…and, that does it! In closing while I can now say I have played all three specs in both instance and raid situations in the past month or two, I still don’t know how much of an “expert” I can be considered especially on Marksmanship and Survival, so please, if you play one of those specs and you have more advice or corrections you would like to throw in, leave a comment and I’ll see what I can do to edit your notes in.

And remember: this type of thing is often subjective. I encourage you to read the comments, read other blogs, and do your own research and testing on this subject. I just wanted to make a quick reference that should work fairly well in most situations. *nods*

Arcane Shot (And Pets) Never Faileth

I would like to present to you some DPS breakdowns that I took a screenshot of after a recent… memorable Heroic UK PuG (if enough people are interested, I’ll post the story about it. Hint: I think I’ll call it “The Fable of the Egotistical Death Knight.”)

Here’s the whole damage report… yes, after the entire run, which means rotations and the like aren’t gonna be super perfect:


And now a breakdown of my shots. I would like to point out that this was a largely Multishot-free run due to lack of Replenishment and some other factors:


“Why are you showing us this, Pike?”

Couple of reasons.

First Reason: Look how much damage your pet is doing. I have consistently found that ever since 3.0.9, my pet will come close to 50% but not quite surpass it. Still, that’s a lot.

Now, this is important for a couple of reasons. Firstly, keep him alive (dur) and secondly, if you have to, kindly (kindly!) remind your resident paladins to give him Might* if they forget. That alone is a huge DPS boost. You shouldn’t have to worry about most other buffs unless said buffers are passing out the K-Mart versions. That includes if your pet died and you had to rez him. In my experience, 95% of people will fail to re-buff your pet after said pet rez (or will do their groupwide buff before you’ve rez’d your pet). I always hate having to point it out to people because it makes me feel like a whiner of some sort, but really, it’s that important to your DPS and thus to the group, so don’t be afraid to ask for those buffs for your pet. While we are on the subject, I always go out of my way to thank people who specifically remember to buff my pet after a rez. ’cause said people are rare. (If you are a buffing class and fall under said rare category, you have my undying affection and love as of… now.)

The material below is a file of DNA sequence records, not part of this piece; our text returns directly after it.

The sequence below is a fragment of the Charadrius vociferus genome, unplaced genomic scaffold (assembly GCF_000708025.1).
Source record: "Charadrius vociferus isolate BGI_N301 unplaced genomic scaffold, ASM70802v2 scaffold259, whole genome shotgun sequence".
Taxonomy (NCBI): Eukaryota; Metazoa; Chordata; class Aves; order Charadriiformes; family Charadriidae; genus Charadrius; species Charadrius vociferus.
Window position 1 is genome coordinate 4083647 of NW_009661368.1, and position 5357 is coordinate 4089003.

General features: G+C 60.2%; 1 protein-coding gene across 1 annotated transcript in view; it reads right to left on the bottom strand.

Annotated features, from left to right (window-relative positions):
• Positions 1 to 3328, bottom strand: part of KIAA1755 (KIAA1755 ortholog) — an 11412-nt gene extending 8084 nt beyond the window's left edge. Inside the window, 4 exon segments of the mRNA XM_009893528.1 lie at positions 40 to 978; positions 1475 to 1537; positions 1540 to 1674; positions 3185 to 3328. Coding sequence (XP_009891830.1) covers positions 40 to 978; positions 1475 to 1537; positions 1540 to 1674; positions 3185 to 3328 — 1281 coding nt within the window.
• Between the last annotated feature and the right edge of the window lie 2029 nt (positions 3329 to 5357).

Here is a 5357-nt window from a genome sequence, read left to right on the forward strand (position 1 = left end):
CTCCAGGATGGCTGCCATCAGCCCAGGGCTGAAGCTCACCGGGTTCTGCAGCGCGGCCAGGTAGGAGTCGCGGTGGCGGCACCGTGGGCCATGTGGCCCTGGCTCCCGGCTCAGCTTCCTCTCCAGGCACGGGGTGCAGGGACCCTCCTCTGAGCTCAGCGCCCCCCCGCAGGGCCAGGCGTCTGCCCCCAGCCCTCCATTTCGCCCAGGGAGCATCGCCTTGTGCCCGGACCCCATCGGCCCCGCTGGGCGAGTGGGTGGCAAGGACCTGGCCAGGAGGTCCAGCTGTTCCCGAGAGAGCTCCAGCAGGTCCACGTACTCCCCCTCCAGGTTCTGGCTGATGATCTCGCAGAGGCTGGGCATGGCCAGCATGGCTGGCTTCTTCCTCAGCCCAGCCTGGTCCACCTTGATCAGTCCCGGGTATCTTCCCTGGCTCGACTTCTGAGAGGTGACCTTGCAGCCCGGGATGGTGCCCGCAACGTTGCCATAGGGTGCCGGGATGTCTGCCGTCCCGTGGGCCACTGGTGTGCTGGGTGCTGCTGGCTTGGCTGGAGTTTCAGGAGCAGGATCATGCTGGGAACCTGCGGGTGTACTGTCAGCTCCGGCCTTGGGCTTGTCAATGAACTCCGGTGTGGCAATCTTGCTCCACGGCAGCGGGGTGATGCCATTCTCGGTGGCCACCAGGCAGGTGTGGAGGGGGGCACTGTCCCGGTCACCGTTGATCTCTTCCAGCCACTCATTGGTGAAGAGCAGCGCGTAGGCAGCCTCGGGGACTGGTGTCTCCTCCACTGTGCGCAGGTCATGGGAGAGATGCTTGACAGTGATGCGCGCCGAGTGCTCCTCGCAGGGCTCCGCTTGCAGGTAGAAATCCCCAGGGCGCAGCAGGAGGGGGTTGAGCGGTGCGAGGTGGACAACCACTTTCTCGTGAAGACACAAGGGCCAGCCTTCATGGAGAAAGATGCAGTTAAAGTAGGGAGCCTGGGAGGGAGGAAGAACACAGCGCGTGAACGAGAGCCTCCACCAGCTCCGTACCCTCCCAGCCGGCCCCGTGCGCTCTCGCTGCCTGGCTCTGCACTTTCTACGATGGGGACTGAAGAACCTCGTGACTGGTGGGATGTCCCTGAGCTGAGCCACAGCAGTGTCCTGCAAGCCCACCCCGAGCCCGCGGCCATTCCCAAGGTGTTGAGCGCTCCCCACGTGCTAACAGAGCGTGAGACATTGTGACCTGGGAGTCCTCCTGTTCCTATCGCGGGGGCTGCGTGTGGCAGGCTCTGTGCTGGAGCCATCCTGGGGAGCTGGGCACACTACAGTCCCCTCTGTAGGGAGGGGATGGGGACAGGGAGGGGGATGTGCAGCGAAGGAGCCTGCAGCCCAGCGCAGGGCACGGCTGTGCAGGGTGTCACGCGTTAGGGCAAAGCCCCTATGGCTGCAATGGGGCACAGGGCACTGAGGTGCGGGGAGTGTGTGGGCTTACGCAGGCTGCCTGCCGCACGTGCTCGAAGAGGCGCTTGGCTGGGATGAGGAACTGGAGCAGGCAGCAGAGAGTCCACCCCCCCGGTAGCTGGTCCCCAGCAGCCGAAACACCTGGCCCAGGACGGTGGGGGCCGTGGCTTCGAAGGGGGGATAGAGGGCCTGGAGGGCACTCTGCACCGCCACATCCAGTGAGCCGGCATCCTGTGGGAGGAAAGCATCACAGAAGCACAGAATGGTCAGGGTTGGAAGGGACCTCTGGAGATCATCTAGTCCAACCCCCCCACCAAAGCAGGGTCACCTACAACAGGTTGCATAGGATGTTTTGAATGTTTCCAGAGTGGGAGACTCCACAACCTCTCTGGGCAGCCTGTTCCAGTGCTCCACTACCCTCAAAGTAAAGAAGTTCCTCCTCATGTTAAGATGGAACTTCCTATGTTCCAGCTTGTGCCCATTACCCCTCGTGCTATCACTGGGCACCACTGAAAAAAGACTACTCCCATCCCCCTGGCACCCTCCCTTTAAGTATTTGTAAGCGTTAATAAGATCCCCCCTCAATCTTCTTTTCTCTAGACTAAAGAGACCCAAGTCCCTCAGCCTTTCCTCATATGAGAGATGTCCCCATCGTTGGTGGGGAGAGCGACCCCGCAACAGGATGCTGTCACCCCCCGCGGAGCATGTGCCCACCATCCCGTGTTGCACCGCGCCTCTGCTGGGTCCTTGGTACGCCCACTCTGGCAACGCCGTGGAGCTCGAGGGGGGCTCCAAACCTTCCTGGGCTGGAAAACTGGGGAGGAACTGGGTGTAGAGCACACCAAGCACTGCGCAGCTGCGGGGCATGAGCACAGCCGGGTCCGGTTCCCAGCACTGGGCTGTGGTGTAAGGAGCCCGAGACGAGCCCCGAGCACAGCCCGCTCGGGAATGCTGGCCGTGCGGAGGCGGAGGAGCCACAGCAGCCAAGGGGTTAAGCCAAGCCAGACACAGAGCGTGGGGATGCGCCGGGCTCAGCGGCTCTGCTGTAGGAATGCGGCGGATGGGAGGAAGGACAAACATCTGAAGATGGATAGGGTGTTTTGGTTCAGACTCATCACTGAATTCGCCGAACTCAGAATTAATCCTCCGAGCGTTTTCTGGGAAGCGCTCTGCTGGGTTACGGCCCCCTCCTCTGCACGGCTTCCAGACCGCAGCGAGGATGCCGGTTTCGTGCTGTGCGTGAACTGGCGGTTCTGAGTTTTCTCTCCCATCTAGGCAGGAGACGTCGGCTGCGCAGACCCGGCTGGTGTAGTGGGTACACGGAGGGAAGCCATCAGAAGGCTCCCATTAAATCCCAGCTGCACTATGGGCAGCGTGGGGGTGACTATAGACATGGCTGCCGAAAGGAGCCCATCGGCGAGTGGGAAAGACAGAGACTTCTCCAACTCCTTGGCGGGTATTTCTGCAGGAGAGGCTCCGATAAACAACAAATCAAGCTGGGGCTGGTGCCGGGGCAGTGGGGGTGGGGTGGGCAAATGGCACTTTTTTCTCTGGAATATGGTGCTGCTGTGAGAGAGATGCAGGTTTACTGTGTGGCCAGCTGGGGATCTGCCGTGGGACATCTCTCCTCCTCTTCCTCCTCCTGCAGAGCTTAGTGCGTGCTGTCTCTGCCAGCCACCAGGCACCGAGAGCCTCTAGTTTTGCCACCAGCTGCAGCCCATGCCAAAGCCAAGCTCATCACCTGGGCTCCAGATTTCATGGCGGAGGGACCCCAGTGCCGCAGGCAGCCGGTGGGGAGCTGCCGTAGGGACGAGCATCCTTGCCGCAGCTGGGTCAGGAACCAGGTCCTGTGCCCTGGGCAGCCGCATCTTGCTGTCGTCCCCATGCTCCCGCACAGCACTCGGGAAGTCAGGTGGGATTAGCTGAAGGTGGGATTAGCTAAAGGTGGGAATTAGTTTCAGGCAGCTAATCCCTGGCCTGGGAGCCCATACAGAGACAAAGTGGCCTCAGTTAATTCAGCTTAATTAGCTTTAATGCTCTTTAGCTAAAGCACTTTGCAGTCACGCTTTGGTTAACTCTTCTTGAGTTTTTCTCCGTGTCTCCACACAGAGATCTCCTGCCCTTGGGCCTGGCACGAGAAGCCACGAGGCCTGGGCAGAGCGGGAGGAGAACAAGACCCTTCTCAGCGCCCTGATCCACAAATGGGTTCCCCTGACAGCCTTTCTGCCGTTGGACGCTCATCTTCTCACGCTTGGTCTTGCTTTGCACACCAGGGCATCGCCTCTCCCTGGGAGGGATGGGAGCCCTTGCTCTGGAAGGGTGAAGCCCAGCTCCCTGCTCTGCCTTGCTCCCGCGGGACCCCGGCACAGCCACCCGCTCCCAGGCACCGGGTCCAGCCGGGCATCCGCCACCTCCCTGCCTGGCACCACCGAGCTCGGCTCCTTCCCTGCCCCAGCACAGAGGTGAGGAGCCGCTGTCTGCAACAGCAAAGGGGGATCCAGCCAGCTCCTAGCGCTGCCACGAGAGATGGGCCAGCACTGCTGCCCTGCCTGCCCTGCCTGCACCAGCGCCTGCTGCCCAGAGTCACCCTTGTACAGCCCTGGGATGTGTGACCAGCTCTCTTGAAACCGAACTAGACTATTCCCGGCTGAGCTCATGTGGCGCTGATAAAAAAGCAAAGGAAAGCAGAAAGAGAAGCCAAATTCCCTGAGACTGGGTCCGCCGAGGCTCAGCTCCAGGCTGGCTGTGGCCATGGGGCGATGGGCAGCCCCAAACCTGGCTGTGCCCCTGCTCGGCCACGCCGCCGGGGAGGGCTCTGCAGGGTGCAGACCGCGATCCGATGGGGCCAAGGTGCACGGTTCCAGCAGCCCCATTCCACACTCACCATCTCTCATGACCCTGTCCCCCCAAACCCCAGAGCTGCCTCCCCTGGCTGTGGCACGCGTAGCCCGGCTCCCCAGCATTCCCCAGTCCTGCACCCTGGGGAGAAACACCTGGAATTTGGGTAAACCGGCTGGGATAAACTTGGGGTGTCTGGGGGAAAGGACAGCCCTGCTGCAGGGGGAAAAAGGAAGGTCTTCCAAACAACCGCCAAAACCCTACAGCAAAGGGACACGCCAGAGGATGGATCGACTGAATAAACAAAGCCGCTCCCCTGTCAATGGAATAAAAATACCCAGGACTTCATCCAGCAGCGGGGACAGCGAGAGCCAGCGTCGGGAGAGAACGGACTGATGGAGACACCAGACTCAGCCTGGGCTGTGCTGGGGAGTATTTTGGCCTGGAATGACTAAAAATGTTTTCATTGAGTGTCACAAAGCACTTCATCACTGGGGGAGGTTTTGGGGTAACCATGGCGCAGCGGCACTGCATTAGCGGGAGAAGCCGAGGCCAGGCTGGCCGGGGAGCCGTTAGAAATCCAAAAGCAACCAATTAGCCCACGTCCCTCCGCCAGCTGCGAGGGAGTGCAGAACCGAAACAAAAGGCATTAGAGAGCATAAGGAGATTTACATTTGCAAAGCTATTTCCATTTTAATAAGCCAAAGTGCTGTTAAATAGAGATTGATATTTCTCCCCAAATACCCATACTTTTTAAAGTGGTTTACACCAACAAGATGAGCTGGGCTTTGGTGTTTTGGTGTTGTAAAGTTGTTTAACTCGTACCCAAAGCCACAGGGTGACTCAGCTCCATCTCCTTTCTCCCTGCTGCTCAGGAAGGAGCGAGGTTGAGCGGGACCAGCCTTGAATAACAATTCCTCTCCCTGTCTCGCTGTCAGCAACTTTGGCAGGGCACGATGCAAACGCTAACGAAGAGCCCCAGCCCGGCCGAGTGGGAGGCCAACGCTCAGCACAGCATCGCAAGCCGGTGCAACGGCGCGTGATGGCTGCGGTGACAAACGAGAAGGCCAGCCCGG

And yes, I also find it amusing that my pet and I have a different “most attacked” target. =P

Second Reason: Arcane Shot. I fired 186 Steadies and 113 Arcanes throughout the course of the instance, and despite that fairly sizable discrepancy in the number of shots and the fact that I’m using the glyphed Steady (10% more damage), Arcane Shot still was really closing the gap there. What this means is that it’s very important to fire off your Arcane Shot when it’s up; it’s an instant cast and you can use it while moving so it’s basically free damage. In fact, really the only shot that I think should have priority over it is Kill Shot.

Why do I keep pounding this into everyone’s heads, you’re probably wondering by now. Well, it’s because I’ve been running into a few BM hunters in instances who are still doing nothing but Steady. And they could be doing a lot better!